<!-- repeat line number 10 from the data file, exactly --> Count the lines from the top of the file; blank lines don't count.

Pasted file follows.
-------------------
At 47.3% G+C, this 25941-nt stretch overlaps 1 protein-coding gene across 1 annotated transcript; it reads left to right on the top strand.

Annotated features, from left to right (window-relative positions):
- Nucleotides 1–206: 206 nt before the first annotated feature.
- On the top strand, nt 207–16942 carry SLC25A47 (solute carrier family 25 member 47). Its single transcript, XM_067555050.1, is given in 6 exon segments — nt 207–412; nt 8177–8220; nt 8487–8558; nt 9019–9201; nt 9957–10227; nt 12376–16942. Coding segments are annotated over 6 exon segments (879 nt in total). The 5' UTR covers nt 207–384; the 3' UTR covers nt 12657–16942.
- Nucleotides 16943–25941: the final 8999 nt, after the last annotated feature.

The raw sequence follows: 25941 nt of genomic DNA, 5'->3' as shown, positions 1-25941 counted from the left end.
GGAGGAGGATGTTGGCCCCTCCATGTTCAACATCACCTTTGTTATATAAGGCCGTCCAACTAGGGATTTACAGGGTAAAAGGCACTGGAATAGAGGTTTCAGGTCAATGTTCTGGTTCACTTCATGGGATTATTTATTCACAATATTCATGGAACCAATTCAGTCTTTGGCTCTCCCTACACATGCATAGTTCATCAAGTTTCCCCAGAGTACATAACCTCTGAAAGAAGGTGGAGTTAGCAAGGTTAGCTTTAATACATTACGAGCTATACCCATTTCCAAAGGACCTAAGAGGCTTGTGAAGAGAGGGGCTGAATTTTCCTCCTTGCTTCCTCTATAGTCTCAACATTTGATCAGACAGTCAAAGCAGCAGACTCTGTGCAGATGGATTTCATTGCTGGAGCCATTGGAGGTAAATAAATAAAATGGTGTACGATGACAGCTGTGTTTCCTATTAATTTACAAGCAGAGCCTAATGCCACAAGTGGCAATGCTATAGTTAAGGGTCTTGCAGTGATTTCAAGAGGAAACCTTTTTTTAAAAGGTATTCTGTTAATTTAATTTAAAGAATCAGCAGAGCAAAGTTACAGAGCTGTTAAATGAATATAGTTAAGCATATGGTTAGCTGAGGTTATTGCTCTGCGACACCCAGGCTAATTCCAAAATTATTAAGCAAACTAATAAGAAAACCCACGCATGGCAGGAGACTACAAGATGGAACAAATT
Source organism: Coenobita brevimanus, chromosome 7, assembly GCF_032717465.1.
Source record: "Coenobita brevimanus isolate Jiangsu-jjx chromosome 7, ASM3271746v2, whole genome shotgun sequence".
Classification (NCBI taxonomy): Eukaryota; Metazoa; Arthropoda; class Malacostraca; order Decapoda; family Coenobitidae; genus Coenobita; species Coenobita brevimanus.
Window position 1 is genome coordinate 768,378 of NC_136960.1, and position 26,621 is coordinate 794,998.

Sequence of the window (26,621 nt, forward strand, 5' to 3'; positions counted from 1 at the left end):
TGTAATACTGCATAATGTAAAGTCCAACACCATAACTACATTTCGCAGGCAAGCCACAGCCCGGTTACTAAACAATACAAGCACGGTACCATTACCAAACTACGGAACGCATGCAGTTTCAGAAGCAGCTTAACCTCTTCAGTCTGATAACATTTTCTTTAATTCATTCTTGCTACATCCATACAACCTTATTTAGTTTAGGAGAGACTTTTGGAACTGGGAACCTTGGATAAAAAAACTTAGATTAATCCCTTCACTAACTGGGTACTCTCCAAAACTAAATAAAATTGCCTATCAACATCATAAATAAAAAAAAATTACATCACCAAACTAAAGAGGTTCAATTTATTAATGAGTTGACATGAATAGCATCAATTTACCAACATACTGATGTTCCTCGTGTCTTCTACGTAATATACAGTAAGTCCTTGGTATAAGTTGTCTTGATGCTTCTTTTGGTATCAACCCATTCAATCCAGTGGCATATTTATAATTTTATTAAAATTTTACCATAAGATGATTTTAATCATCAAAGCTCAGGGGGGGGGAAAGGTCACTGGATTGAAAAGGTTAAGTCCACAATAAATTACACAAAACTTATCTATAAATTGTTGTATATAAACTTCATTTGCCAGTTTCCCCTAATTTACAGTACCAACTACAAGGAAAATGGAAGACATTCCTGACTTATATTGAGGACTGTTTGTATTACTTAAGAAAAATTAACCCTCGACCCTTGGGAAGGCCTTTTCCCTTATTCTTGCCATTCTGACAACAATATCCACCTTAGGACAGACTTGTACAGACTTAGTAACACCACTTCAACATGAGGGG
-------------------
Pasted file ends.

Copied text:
Classification (NCBI taxonomy): Eukaryota; Metazoa; Arthropoda; class Malacostraca; order Decapoda; family Coenobitidae; genus Coenobita; species Coenobita brevimanus.